From Alabama, USA:
Recently, my daughter's endocrinologist took an "extended leave", and since we we needed to have a doctor for her. We returned to her previous one who is in the same group and referred her to her current doctor to see if he could do a better job of controlling her glucose. After returning from his leave her current doctor gave us the office notes the covering doctor had written during our visits. I read these, and was very upset over the contents.
He wrote a bunch of untrue statements about my daughter and myself. Things such as our lack of ability to care for her, lack of regard in doing bolus and correction doses, overfeeding her, and even personality conflicts between her and myself putting her in a dangerous situation -- all of which are untrue. He said he had talked to us on numerous occasions, and we regarded it as a less conscious act. All of these things are so far from the truth; He never mentioned anything to us. I have spoken to her other doctors about this, and they know that it so far from the truth.
Is there any way that I can have these statements removed from her medical records. It really upsets me to know that they are in her files. We live diabetes 24 / 7 ; 365 days a year. She is a very happy child, and he even regards her as a pleasant child. Small for her age, and nothing to say bad about her health except her out of control blood sugars, which have been this way from the beginning, in spite of all we do to make it right. Please help me to know how to handle this. Have you ever known of a case like this? Who do you recommend for me to talk to?
You don't tell us what your daughter's hemoglobin A1c is which would be a good gauge of how out of control her blood sugars are nor what her insulin regimen is (i.e., whether she is on Lantus (insulin glargine) for basal rate insulin with Humalog or NovoLog just after meals adjusted for the premeal blood sugar and the number of 'carbs' she actually ate. I wonder too if you have discussed using an insulin pump, a plan to consider even though she may not be in very good control.
Perhaps though the most immediate step would be to discuss this problem with the Medical Social Worker in the group, if there is one. A final suggestion, that may already have been looked at, would be to arrange an anti-glutamyl transferase test for celiac disease which is another autoimmune condition that occurs in about 8% of children with type 1A (autoimmune) diabetes and can be a cause of poor control. At the same time, it would be worth getting a TSH blood level for thyroid function and another marker for the autoimmune Autoimmune Polyglandular Syndrome syndrome. Achieving good control is much more important than what may be written in the medical record.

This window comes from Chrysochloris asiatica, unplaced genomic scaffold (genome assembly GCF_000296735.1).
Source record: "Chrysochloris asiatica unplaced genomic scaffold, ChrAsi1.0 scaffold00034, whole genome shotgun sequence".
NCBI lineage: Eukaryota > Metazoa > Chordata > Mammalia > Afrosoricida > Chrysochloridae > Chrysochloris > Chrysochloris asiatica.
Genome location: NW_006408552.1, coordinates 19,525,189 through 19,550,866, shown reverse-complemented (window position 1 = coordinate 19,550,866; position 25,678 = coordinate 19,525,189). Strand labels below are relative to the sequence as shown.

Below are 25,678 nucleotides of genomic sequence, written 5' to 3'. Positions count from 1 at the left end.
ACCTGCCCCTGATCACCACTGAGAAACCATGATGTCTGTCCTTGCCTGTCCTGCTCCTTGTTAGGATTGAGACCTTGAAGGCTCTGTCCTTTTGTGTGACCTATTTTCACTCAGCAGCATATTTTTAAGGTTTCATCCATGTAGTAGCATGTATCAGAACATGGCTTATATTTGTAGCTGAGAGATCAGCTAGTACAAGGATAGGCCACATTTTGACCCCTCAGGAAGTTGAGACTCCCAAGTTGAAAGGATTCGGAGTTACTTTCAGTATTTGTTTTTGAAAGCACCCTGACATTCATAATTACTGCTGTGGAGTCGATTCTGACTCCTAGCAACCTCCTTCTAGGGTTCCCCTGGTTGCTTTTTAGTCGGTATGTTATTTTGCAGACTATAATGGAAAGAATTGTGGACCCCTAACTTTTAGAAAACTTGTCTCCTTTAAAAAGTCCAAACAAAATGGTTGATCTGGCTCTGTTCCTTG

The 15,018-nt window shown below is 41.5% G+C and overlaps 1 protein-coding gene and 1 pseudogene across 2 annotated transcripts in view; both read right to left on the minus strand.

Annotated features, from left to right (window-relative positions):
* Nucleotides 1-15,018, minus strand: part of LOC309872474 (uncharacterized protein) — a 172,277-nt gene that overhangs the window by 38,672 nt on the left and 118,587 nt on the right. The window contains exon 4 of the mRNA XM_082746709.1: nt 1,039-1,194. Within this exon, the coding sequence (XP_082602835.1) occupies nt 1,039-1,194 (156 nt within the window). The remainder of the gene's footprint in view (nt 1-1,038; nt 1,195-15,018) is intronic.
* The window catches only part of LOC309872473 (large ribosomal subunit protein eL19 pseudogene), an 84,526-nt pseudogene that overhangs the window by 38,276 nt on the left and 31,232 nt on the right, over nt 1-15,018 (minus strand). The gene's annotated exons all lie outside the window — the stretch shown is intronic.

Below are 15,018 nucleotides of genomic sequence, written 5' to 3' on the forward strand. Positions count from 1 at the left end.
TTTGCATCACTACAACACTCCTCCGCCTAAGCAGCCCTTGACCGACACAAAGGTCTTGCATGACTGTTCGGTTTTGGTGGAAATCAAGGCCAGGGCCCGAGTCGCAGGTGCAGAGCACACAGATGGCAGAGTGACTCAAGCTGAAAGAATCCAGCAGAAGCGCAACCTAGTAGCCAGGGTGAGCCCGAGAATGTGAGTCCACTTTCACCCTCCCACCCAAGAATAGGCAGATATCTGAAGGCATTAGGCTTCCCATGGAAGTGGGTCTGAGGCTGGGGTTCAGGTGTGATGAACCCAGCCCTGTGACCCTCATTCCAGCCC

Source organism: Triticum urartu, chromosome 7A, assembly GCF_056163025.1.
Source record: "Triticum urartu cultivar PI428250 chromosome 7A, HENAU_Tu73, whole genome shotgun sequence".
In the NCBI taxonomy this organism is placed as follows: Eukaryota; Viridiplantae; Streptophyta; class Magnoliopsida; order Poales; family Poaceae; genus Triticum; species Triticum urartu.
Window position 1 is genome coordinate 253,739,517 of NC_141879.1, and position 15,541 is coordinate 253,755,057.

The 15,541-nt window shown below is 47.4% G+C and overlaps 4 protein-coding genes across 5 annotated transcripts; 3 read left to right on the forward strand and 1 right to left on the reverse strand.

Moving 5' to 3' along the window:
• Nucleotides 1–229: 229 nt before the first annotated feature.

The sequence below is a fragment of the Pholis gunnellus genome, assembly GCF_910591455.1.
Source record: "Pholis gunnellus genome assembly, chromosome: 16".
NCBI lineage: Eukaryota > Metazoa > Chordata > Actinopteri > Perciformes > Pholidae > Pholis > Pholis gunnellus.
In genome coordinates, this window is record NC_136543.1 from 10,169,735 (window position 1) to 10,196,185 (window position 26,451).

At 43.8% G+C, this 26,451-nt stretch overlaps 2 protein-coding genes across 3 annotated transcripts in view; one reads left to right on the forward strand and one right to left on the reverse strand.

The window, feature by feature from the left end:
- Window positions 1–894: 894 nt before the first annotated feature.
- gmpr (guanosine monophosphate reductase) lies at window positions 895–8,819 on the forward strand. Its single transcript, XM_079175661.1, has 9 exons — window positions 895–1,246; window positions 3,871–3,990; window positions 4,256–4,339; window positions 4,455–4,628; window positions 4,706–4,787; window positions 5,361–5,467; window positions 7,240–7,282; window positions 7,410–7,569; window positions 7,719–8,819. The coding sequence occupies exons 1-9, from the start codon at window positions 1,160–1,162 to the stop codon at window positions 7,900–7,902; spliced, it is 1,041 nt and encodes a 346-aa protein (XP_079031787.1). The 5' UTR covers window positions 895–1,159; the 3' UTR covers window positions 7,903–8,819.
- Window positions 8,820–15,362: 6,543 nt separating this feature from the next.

Additional comments from David S. Holtzman, Esq.:The notes that you speak of are the work product of the physician. As such, you do not have any right to add to or change them. However, they cannot be released to a third party without you or your daughter's permission. In addition, in some states, you have the right to add a statement disputing these comments should these records be used by an insurance company to deny you coverage or for an underwriting decision. Two other options are to file a complaint with the state board that licenses physicians or seek the advice of an attorney with experience in health matters to see if you have a cause of action in libel.
Additional comments from Dr. Larry Deeb:My understanding of the new regulations give you access and the right to "correct" records. I would interpret this as the right to put your thoughts in the records, just like you can in your credit report. The doctor and you are entitled to your thoughts and beliefs. I don't think you can have the doctors statements removed.
Additional comments from Dr. Stuart Brink:You cannot control what a doctor or anyone else writes in a medical chart, but, you have the right to respond to all these statements and write a letter to the first doctor requesting that your letter also be placed in the medical record to counterbalance what is currently there. You should also feel free to discuss this with our current physician or nurse educator(s) as well.
Original posting 13 Dec 2002
Posted to Other
Last Updated: Tuesday April 06, 2010 15:09:40
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